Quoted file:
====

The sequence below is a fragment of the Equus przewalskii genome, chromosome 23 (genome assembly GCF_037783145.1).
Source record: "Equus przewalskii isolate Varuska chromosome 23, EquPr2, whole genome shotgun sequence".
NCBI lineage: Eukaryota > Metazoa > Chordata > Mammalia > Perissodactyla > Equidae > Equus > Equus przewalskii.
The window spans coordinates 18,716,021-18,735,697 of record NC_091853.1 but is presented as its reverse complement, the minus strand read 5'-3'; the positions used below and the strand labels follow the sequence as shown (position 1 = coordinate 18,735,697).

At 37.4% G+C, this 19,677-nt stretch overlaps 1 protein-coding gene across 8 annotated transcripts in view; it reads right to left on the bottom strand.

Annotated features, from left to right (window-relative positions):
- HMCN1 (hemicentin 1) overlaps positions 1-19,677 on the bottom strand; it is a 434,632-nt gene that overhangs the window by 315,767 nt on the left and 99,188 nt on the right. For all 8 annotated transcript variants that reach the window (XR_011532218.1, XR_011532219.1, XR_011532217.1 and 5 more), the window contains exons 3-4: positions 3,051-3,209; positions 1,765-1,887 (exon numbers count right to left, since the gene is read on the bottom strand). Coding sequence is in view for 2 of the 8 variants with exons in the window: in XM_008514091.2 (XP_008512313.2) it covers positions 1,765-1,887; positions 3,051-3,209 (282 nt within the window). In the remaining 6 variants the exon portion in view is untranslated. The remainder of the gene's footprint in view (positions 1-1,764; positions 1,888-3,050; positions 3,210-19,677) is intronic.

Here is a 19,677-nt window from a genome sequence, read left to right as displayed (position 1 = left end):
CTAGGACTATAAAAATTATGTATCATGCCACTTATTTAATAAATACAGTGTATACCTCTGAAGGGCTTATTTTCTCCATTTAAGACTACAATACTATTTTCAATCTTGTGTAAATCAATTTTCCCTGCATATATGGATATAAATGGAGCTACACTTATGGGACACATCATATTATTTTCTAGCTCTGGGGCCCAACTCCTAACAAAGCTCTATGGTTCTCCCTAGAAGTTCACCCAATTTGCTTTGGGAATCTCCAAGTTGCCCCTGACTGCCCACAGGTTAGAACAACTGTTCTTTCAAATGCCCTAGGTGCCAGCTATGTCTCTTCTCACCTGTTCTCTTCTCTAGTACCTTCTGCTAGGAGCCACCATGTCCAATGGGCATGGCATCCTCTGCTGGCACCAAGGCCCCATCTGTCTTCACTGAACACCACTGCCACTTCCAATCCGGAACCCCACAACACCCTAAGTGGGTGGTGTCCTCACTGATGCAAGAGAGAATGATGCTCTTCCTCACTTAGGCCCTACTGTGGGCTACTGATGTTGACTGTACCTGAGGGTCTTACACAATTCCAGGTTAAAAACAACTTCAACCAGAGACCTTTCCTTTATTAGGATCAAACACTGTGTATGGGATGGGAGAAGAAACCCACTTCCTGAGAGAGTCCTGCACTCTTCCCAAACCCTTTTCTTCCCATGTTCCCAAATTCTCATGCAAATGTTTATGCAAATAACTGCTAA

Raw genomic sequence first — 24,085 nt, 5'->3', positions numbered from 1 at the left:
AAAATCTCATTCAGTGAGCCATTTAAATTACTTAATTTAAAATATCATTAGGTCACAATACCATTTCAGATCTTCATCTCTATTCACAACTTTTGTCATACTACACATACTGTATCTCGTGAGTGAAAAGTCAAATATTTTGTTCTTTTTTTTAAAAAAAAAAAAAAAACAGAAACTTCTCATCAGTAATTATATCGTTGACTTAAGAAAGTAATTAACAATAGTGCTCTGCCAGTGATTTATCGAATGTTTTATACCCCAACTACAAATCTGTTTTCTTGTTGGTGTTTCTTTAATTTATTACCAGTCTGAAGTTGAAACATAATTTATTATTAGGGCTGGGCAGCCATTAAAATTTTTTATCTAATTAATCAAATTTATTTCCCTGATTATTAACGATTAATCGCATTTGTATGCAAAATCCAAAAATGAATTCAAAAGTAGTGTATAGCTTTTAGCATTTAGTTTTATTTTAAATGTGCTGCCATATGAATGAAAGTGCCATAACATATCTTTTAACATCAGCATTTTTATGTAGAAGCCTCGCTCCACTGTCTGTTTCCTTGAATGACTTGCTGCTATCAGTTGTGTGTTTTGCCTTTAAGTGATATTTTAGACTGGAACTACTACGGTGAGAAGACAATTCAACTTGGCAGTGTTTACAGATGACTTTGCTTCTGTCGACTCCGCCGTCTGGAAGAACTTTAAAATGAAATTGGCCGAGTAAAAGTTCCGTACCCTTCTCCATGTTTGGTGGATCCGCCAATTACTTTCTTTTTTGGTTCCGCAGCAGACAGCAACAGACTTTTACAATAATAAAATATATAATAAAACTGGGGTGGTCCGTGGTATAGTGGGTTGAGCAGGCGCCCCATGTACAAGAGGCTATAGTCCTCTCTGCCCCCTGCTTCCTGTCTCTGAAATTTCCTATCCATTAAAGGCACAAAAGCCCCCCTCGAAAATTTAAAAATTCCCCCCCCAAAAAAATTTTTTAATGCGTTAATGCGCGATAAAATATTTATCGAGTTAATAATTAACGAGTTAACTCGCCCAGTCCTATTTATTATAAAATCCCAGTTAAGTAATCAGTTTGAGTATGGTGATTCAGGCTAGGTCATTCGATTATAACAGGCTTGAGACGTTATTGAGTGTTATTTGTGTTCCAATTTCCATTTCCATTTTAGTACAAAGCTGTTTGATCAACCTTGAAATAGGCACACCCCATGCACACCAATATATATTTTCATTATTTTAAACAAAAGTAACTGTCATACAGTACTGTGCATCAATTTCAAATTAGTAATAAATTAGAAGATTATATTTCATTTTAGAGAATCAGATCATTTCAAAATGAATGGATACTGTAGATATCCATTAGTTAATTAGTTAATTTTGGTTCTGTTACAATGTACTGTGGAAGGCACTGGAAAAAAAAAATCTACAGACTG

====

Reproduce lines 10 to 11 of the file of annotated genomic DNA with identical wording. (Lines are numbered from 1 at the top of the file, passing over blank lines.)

Raw genomic sequence first — 24,085 nt, 5'->3', positions numbered from 1 at the left:
AAAATCTCATTCAGTGAGCCATTTAAATTACTTAATTTAAAATATCATTAGGTCACAATACCATTTCAGATCTTCATCTCTATTCACAACTTTTGTCATACTACACATACTGTATCTCGTGAGTGAAAAGTCAAATATTTTGTTCTTTTTTTTAAAAAAAAAAAAAAAACAGAAACTTCTCATCAGTAATTATATCGTTGACTTAAGAAAGTAATTAACAATAGTGCTCTGCCAGTGATTTATCGAATGTTTTATACCCCAACTACAAATCTGTTTTCTTGTTGGTGTTTCTTTAATTTATTACCAGTCTGAAGTTGAAACATAATTTATTATTAGGGCTGGGCAGCCATTAAAATTTTTTATCTAATTAATCAAATTTATTTCCCTGATTATTAACGATTAATCGCATTTGTATGCAAAATCCAAAAATGAATTCAAAAGTAGTGTATAGCTTTTAGCATTTAGTTTTATTTTAAATGTGCTGCCATATGAATGAAAGTGCCATAACATATCTTTTAACATCAGCATTTTTATGTAGAAGCCTCGCTCCACTGTCTGTTTCCTTGAATGACTTGCTGCTATCAGTTGTGTGTTTTGCCTTTAAGTGATATTTTAGACTGGAACTACTACGGTGAGAAGACAATTCAACTTGGCAGTGTTTACAGATGACTTTGCTTCTGTCGACTCCGCCGTCTGGAAGAACTTTAAAATGAAATTGGCCGAGTAAAAGTTCCGTACCCTTCTCCATGTTTGGTGGATCCGCCAATTACTTTCTTTTTTGGTTCCGCAGCAGACAGCAACAGACTTTTACAATAATAAAATATATAATAAAACTGGGGTGGTCCGTGGTATAGTGGGTTGAGCAGGCGCCCCATGTACAAGAGGCTATAGTCCTCTCTGCCCCCTGCTTCCTGTCTCTGAAATTTCCTATCCATTAAAGGCACAAAAGCCCCCCTCGAAAATTTAAAAATTCCCCCCCCAAAAAAATTTTTTAATGCGTTAATGCGCGATAAAATATTTATCGAGTTAATAATTAACGAGTTAACTCGCCCAGTCCTATTTATTATAAAATCCCAGTTAAGTAATCAGTTTGAGTATGGTGATTCAGGCTAGGTCATTCGATTATAACAGGCTTGAGACGTTATTGAGTGTTATTTGTGTTCCAATTTCCATTTCCATTTTAGTACAAAGCTGTTTGATCAACCTTGAAATAGGCACACCCCATGCACACCAATATATATTTTCATTATTTTAAACAAAAGTAACTGTCATACAGTACTGTGCATCAATTTCAAATTAGTAATAAATTAGAAGATTATATTTCATTTTAGAGAATCAGATCATTTCAAAATGAATGGATACTGTAGATATCCATTAGTTAATTAGTTAATTTTGGTTCTGTTACAATGTACTGTGGAAGGCACTGGAAAAAAAAAATCTACAGACTG